FOR IMMEDIATE RELEASE
Contact: Matthew Hoh | firstname.lastname@example.org | 703 999 8075
Ariel Gold | CODEPINK co-director | email@example.com | 510 599 5330
July 8, 2020, Washington, DC — Former Marine and U.S. State Department official Matthew Hoh, currently a senior fellow at the Center for International Policy, has declined an invitation to visit Saudi Arabia to attend the Think 20 (T20), a component of the G20 Economic Forum, because of principled opposition to the event being hosted this year by Saudi Arabia. “My reason for declining is that I cannot in good conscience take part in anything sponsored by the Saudi Arabian government due to its war crimes in Yemen and its human rights abuses against its own citizens, especially women and minority populations, as well as individuals whose only apparent crimes are the expression of their own ideas, thoughts and beliefs,” wrote Hoh upon declining his invitation to participate in the T20/G20.
The G20 is composed of 19 countries and the European Union. Together, they represent two-thirds of the world’s population and 80% of world trade. Started in 2008, the G20 meets annually to discuss economic issues and ways to increase cooperation. Each year the location of the forum rotates. Despite its war crimes and gross violations of human rights, Saudi Arabia is being allowed to host the meeting as though it was a normal nation.
The Think 20 engagement group that invited Matthew Hoh is comprised of think tanks that are asked to give input to the G20 process with public policy proposals.
Matthew Hoh is the second person to publicly decline an invitation to participate in the G20 gatherings. Lyric Thompson, the Senior Director of Policy and Advocacy at the International Center for Research on Women, was invited to Women 20 (W20) but declined because of Saudi Arabia’s repressive policies towards women, minorities, and dissidents and its brutal war in Yemen. “Now more than ever, the world needs advocates to assert rights and defend against the closing of space for civil society engagement,” she said, adding that her refusal to attend the summit was a gesture of “solidarity with women’s rights activists in the country [of Saudi Arabia] and around the world.”
The U.S.-supported, Saudi-led war in Yemen is so brutal — bombing school children, hospitals, marketplaces, weddings, and funerals — that Yemen is now suffering the worst humanitarian crisis on earth. In addition to its war in Yemen, Saudi Arabia is waging a war against any internal dissent. Saudi Arabia uses long prison terms and physical punishment against everyone from bloggers to lawyers who dare question the regime’s absolute power. For women, Saudi Arabia is the most misogynist, gender-segregated nation on earth. Even though they were recently granted more rights, Saudi women must still obtain permission from a guardian in order to marry or divorce and women are still separated from men in most schools, restaurants, and public buildings.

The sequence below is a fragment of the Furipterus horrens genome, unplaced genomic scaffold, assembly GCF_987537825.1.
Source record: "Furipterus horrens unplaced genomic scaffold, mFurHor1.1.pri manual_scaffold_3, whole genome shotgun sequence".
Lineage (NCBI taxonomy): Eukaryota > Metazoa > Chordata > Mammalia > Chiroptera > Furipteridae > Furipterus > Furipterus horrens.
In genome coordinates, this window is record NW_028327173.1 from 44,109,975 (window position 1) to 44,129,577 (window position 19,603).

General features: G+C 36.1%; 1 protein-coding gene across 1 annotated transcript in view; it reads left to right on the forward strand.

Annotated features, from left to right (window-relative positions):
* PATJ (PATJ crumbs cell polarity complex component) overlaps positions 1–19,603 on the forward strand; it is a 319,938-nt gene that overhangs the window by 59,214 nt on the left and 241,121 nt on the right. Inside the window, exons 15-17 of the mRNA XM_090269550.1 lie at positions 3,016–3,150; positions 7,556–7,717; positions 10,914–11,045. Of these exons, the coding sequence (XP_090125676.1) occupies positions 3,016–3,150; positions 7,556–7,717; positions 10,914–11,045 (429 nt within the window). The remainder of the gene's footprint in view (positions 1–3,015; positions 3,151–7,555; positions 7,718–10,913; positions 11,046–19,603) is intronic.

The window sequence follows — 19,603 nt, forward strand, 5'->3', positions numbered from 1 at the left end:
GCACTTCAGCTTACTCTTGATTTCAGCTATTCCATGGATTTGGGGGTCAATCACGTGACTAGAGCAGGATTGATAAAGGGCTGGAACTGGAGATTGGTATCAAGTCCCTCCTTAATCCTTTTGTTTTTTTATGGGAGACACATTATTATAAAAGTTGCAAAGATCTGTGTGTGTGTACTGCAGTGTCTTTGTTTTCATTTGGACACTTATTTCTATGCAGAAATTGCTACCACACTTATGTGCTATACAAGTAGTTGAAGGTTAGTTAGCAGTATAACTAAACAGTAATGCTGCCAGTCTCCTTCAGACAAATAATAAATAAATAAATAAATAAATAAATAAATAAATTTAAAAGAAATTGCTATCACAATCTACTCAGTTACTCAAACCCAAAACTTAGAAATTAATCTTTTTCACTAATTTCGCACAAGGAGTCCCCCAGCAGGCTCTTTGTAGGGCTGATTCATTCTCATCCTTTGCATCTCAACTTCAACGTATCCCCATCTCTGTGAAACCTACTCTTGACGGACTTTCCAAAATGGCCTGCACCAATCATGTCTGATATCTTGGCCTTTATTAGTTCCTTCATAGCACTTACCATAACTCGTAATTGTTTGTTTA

CODEPINK and a coalition of organizations — Freedom Forward, Center for Democracy and Human Rights in Saudi Arabia (CDHR), Equality Now, PEN America, and others — have been calling on individuals, countries, and institutions to refuse participation in the G20 as a way to raise awareness and pressure Saudi Arabia to end its repressive practices and war in Yemen. Along with Hoh and Lyric declining to attend the G20, there have been a number of others — hip hop artist Nicki Minaj; talent agency Endeavor; PR firms, Glover Park Group, BGR Group, Harbour Group, CGCN Group and Gibson, and Dunn & Crutche — who have either canceled appearances in Saudi Arabia or severed their ties with the repressive kingdom.
Matthew Hoh’s letter declining the invitation to participate in the T20 is below.
After thought and consideration, I am declining to participate in the T20 meetings, as well as any participation in the larger G20 conference. My reason for declining is that I cannot in good conscience take part in anything sponsored by the Saudi Arabian government due to its war crimes in Yemen and its human rights abuses against its own citizens, especially women and minority populations, as well as individuals whose only apparent crimes are the expression of their own ideas, thoughts and beliefs.
My original intent was to attend the T20 in order to speak out against not just the Saudi regime, but all governments, including my own, who continually oppress their own populations, wage unending neo-colonial imperialist war, and practice extractive and exploitative economic policies and programs against workers, indigenous people and the environment. However, after reflection and consultation, I realize offering solitary dissent at the conference will alter and affect little, and that not participating in the T20 and G20 will allow me to better stand in solidarity with those who suffer from the collective policies of the G20, especially those who are imprisoned, tortured and murdered by the Saudi regime.
I urge those of you receiving and reading this letter to follow your own conscience and dissent against the crimes of the Saudi Arabian government, as well as the crimes committed against people and planet by the United States and other G20 members.
Matthew P. Hoh
Center for International Policy